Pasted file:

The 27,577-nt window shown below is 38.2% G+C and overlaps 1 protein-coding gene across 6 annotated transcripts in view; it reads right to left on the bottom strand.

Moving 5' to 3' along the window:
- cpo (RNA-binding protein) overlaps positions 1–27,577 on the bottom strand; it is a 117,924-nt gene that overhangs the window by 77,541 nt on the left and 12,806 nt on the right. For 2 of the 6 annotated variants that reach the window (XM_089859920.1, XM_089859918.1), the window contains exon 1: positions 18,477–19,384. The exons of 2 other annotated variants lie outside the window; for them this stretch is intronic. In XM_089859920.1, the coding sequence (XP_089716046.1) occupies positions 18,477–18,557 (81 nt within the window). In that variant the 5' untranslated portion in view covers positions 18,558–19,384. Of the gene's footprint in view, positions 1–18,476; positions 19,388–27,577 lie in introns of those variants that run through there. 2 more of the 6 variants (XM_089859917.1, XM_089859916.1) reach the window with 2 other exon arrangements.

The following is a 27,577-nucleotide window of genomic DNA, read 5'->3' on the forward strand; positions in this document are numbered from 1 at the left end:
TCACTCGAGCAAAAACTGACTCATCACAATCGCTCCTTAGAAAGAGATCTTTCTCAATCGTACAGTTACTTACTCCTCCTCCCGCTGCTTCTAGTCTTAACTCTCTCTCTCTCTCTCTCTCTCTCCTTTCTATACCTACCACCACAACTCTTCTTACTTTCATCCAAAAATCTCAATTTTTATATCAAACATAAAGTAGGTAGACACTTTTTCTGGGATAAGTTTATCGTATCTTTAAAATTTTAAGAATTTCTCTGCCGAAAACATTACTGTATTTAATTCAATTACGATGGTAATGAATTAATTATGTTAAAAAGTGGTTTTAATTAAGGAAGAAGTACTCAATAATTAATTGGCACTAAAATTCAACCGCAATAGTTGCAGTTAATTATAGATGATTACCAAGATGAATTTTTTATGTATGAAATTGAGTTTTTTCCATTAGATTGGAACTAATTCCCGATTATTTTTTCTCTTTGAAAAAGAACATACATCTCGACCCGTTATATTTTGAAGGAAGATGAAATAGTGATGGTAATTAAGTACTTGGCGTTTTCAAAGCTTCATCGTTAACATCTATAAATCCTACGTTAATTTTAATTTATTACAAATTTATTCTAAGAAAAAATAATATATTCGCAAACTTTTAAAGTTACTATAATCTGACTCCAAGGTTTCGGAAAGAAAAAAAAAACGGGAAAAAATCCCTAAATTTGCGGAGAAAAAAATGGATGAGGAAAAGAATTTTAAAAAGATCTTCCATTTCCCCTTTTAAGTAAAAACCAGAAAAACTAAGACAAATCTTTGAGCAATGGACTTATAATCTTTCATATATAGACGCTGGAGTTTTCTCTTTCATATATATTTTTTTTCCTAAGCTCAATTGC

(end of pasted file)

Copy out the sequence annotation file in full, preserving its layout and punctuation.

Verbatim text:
The 27,577-nt window shown below is 38.2% G+C and overlaps 1 protein-coding gene across 6 annotated transcripts in view; it reads right to left on the bottom strand.

Moving 5' to 3' along the window:
- cpo (RNA-binding protein) overlaps positions 1–27,577 on the bottom strand; it is a 117,924-nt gene that overhangs the window by 77,541 nt on the left and 12,806 nt on the right. For 2 of the 6 annotated variants that reach the window (XM_089859920.1, XM_089859918.1), the window contains exon 1: positions 18,477–19,384. The exons of 2 other annotated variants lie outside the window; for them this stretch is intronic. In XM_089859920.1, the coding sequence (XP_089716046.1) occupies positions 18,477–18,557 (81 nt within the window). In that variant the 5' untranslated portion in view covers positions 18,558–19,384. Of the gene's footprint in view, positions 1–18,476; positions 19,388–27,577 lie in introns of those variants that run through there. 2 more of the 6 variants (XM_089859917.1, XM_089859916.1) reach the window with 2 other exon arrangements.

The following is a 27,577-nucleotide window of genomic DNA, read 5'->3' on the forward strand; positions in this document are numbered from 1 at the left end:
TCACTCGAGCAAAAACTGACTCATCACAATCGCTCCTTAGAAAGAGATCTTTCTCAATCGTACAGTTACTTACTCCTCCTCCCGCTGCTTCTAGTCTTAACTCTCTCTCTCTCTCTCTCTCTCTCCTTTCTATACCTACCACCACAACTCTTCTTACTTTCATCCAAAAATCTCAATTTTTATATCAAACATAAAGTAGGTAGACACTTTTTCTGGGATAAGTTTATCGTATCTTTAAAATTTTAAGAATTTCTCTGCCGAAAACATTACTGTATTTAATTCAATTACGATGGTAATGAATTAATTATGTTAAAAAGTGGTTTTAATTAAGGAAGAAGTACTCAATAATTAATTGGCACTAAAATTCAACCGCAATAGTTGCAGTTAATTATAGATGATTACCAAGATGAATTTTTTATGTATGAAATTGAGTTTTTTCCATTAGATTGGAACTAATTCCCGATTATTTTTTCTCTTTGAAAAAGAACATACATCTCGACCCGTTATATTTTGAAGGAAGATGAAATAGTGATGGTAATTAAGTACTTGGCGTTTTCAAAGCTTCATCGTTAACATCTATAAATCCTACGTTAATTTTAATTTATTACAAATTTATTCTAAGAAAAAATAATATATTCGCAAACTTTTAAAGTTACTATAATCTGACTCCAAGGTTTCGGAAAGAAAAAAAAAACGGGAAAAAATCCCTAAATTTGCGGAGAAAAAAATGGATGAGGAAAAGAATTTTAAAAAGATCTTCCATTTCCCCTTTTAAGTAAAAACCAGAAAAACTAAGACAAATCTTTGAGCAATGGACTTATAATCTTTCATATATAGACGCTGGAGTTTTCTCTTTCATATATATTTTTTTTCCTAAGCTCAATTGC